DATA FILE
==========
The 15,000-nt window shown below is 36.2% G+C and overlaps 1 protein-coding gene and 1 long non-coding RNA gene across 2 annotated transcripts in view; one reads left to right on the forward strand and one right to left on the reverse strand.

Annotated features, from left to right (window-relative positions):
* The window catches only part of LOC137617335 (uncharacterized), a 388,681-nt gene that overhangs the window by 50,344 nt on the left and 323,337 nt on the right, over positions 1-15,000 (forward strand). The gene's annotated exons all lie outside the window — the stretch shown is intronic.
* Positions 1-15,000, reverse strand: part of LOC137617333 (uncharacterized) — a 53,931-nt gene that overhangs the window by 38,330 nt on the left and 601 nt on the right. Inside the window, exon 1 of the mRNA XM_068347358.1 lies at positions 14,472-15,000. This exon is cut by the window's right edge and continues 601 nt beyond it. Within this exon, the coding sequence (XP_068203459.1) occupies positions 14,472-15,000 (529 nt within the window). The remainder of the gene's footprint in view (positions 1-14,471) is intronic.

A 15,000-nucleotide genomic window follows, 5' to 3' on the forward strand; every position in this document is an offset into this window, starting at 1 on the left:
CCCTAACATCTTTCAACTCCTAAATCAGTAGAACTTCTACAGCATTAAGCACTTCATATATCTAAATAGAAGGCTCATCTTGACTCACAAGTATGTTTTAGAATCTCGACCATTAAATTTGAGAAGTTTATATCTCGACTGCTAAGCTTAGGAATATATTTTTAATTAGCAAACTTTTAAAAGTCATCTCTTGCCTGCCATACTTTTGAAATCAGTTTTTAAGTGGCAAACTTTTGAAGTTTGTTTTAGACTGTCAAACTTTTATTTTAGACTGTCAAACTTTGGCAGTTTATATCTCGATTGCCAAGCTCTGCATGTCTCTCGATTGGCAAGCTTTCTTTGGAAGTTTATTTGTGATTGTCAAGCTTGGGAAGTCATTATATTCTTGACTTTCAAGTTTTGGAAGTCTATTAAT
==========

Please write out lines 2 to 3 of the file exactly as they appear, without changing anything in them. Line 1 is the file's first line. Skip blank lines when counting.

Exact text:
Annotated features, from left to right (window-relative positions):
* The window catches only part of LOC137617335 (uncharacterized), a 388,681-nt gene that overhangs the window by 50,344 nt on the left and 323,337 nt on the right, over positions 1-15,000 (forward strand). The gene's annotated exons all lie outside the window — the stretch shown is intronic.